November27, 2022

Abstract Volume: 5 Issue: 2 ISSN:

Brolucizumab and Multimodality Imaging in the Treatment of Angioid Streak Related Choroidal Neovascular Membrane

Dr Sathiyan Karunanithi MD, FRCS *


Corresponding Author: Dr Sathiyan Karunanithi MD, FRCS, Ophthalmology Department, Burjeel Royal Hospital, Alain, UAE.

Copy Right: © 2022 Dr Sathiyan Karunanithi MD, FRCS, This is an open access article distributed under the Creative Commons Attribution License, which permits unrestricted use, distribution, and reproduction in any medium, provided the original work is properly cited.


Received Date: October 17, 2022

Published Date: November 01, 2022

 

Purpose

To report a case of Proactive Treat and extend usage of brolucizumab in a relatively uncommon cause of choroidal neovascular membrane with Angioid streaks and optic disc drusen in a young patient.

Case: 41- yr.-old Male, presented with sudden onset metamorphopsia in Right eye.

The right eye presented with juxta foveal subretinal choroidal neovascular membrane with angioid streaks around the disc.

Multimodality imaging showed both eyes optic nerve drusen with angioid streaks and posterior pole drusens. Left eye showed similar angioid streaks but no membranes.

This gentleman underwent every 4 weeks, 6 mg of brolucizumab intravitreal for 12 weeks and subsequently maintained on 2 weeks treat and extend regime

Results: Following the first dose of brolucizumab the membrane size reduced, fluid reduced in all compartments. Vision improved from 6/12 to 6/6. No evidence of intraocular inflammation or any other adverse event. The improvement sustained for 3 months with continued resolution of edema.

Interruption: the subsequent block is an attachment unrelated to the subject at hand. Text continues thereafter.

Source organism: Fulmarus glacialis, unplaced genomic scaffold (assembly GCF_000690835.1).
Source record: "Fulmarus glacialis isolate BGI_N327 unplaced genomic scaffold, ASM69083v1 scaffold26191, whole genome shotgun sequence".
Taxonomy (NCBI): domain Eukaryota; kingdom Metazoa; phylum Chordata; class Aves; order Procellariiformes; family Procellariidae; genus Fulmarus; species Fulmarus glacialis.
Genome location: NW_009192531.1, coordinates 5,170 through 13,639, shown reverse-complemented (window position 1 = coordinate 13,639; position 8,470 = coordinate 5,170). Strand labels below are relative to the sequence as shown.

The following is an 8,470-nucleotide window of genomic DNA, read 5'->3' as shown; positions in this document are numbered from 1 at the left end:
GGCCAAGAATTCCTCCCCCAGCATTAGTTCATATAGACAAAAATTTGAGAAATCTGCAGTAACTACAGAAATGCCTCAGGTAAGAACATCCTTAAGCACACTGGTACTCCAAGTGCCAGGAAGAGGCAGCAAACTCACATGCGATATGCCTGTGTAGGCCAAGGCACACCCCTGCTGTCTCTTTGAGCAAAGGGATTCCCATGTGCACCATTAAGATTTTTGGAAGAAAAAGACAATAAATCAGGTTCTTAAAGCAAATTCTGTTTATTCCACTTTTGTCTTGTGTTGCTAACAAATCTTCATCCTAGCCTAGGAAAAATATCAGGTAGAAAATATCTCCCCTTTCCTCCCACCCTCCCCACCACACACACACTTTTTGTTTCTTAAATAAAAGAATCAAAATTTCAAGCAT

The other eye closely monitored for development of CNVM.

Conclusion: Multimodality imaging and newer AntiVEGF offers extended options in terms of early detection and better management in extended spectrum of choroidal neovascular diseases. However suggest a larger case control studies to support the usage of the antivegf in Angioid streaks and to establish as a preferred practice.

Keywords: Brolucizumab, Angioid streaks, multimodality imaging, optic nerve drusen.

Brolucizumab and Multimodality Imaging in the Treatment of Angioid Streak Related Choroidal Neovascular Membrane

Introduction

Angioid streak (AS) is a reddish jagged line radiating from the optic nerve which represents dehiscence of bruchs membrane following deposition of minerals and runs close to the macula or beyond.[1] AS is a ocular manifestation of Pseudoxanthoma elasticum, Paget disease, Ehlers-Danlos syndrome. [2]

Choroidal neovascular membrane (CNV) is one of the complications leading to significant vision loss and hence the need for early detection and treatment.

Several treatment modalities have been proposed in the past such as Transpupillary thermotherapy, Photodynamic therapy [3] but these treatments have not proved enough to be safe enough for the retina and these treatments have been overtaken currently by the Anti-Vascular growth factors (Anti-VEGF).

Various Anti-VEGF [4-6] like Bevacizumab, Ranibizumab, Aflibercept, Brolucizumab has been used in the past for the treatment of Age-related macular degeneration. Based on the beneficial effect of these Anti VEGF and its usage currently being extended to uncommon cause of CNV like angioid streaks also since no approved treatment currently available and increased durability.

Brolucizumab 6 (Beovu) is a VEGF inhibitor that was approved for the treatment of nAMD in October of 2019 following two, Phase-3, randomized clinical trials: HAWK and HARRIER. Based on the positive outcome of durability study with anti-VEGF for Q8W & Q12W Beovu could be a potential treatment for Angioid streaks.


Clinical Methods

Our case of interest is a 41-year-old male who presented with recent onset of metamorphosia and scotoma in right eye for 3weeks

He never had systemic illness in the past. On examination his skin condition was ruled out for PXE and cardiovascular and haematological conditions.